It hurts to find out what my heart has become. It hurts to see the pundits say that the standings will finish this way, hurts to understand that unless something drastic changes, they are probably right. It hurts to see the look on Messi’s face as the fact of Valencia set in, hurts to realize we had the exact same look on our faces, the confusion and hurt of wondering how things got to this place. So much about this bar strikes right now, from how badly it is being run to just how much cules appear to detest each other as we fragment into hostile encampments, purists vs “resultadistas.”

Legends are wonderful. The error comes when we wish to recreate memories rather than reliving them.

The perfect way to relive those remarkable Guardiola years is to see complete match highlights on YouTube, or hit your hard disk for all those games you’ve hoarded. Supporters should do that, that board should do that, everyone involved with the club must do so, instead of what’s happening, which is an attempt at diversion. The “right way” of playing, “where is the midfield,” is a byproduct of a period that’s never going to come again, even the lingering enmity toward a mentor who had the audacity to win a treble by going about it all wrong.

The amazing thing about the past ten years of FC Barcelona, on the other hand, is that the group has enjoyed an array of once-in-a-lifetime individuals and characters, who defined the match for club and country. They’re also talents that are unique in their composition and strategy to the sport, people for which there is not any analog. His match was really astounding, and the longer we go without him, the more astonishing it’s. Iniesta was promise and beauty, Puyol hairy-chested grandeur. Alves was indefatigable majesty, and prime Busquets defined a game unlike any DM in history.

“We want a 9.” Who? Even as you are able to debate the value of what he can, or more accurately can no longer perform and how that plays into what the club needs, you can not assert he is an exceptional anachronism, a throwback who should be made to play black boots. We care about him, diss him scream when he misses sitters, but he is still the best pure 9 from the match, using a skill set that only now do we realize makes everybody around him better. Messi has appeared like a motherless child since the large Uruguayan went down, and the attack has stagnated.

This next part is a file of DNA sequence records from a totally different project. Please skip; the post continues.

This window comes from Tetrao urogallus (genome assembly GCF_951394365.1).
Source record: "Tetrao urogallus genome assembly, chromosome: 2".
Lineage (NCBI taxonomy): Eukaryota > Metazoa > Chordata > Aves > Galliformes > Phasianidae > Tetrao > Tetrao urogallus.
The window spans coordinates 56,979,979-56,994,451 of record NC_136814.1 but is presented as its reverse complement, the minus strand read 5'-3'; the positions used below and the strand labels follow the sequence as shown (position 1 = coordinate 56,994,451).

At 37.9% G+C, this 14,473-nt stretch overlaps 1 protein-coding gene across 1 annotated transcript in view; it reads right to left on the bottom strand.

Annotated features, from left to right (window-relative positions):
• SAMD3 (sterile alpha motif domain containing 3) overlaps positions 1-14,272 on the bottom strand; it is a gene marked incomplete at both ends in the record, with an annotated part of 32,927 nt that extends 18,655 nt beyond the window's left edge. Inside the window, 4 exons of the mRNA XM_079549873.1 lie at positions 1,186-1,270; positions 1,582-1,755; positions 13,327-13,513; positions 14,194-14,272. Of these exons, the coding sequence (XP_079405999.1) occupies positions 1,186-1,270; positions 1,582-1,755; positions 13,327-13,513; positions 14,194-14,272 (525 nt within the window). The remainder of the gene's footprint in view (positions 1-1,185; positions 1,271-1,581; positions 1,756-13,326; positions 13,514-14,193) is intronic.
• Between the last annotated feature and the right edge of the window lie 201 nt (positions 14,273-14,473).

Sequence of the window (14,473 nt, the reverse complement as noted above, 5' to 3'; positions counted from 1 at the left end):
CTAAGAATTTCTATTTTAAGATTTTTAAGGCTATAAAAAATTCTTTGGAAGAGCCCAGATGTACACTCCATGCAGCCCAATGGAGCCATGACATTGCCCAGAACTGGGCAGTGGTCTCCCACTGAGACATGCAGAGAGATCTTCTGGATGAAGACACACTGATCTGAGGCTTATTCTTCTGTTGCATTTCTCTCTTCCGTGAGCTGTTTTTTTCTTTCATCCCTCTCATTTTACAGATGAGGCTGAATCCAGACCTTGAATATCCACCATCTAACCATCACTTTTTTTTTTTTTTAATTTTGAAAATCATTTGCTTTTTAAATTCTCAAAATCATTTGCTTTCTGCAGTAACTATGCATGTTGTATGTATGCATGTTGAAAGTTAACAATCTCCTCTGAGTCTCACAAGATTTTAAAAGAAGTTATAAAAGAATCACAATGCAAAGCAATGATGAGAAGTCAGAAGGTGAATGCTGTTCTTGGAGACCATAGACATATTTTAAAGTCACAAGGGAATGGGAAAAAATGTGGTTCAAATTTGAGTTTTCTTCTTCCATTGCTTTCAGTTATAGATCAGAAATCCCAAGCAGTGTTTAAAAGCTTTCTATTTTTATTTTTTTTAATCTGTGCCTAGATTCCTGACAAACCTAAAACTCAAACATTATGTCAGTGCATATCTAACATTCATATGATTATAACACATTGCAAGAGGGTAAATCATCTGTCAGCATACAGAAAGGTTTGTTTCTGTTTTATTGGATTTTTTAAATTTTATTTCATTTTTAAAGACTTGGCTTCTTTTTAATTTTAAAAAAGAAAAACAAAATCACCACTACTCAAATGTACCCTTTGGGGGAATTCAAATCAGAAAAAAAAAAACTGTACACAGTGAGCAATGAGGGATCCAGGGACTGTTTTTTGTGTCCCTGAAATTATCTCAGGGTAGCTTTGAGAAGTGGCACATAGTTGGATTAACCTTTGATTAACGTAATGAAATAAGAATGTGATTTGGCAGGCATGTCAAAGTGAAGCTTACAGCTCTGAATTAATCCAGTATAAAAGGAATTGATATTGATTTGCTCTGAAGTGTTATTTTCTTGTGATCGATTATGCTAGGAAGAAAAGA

In the midfield, without Xaviniesta, players whose abilities were so linked and harmonious we came to consider them as that name, everything is different. Players are talked about, they materialize and we adopt the hope. Arthur came in as a control. Some even charged him as the”next Xavi.” You hear Iniesta sometimes when folks talk about Puig. Coaches are assessed for their philosophical purity, and the arrival of Quique Setien was lauded to some level that people have forgotten that he had been the board’s third option. Third.

Many got excited, said, “Now, here’s a trainer who will do what the team needs.” It is worth going back to watch those Guardiola teams, notably the treble winner, and just how much work that team needed to do, how amazing the movement was, how telepathic the bond. Even if you could get a coach who could find the buy-in required to make the players want to work that hard, examine the roster and inform me that can in that XI. The couple can be neglected by individuals who can’t.

But we cling to faded memories since digital technology makes them look so fresh. Hope and love make us hang because reality is too grim to take into account. Frenkie De Jong comes and is lauded as the next something, the missing bit required for the team playing the ideal way. He comes and receives a mentor in Ernesto Valverde who’s not interested in playing the ideal way, perhaps since the ultimate pragmatist, he knew the futility of that job with the pieces he had and chose another path. We detested him for this, for the dour method of playing that won consecutive Ligas and, admit it or not, came within one away goal (double ) of supreme glory, a gloomy, constrained, dour man who came nearer than we liked to successive trebles. What would that achievement has done to our understanding of his heritage? Could he have been an immortal or a fool who had been blessed enough to have Messi?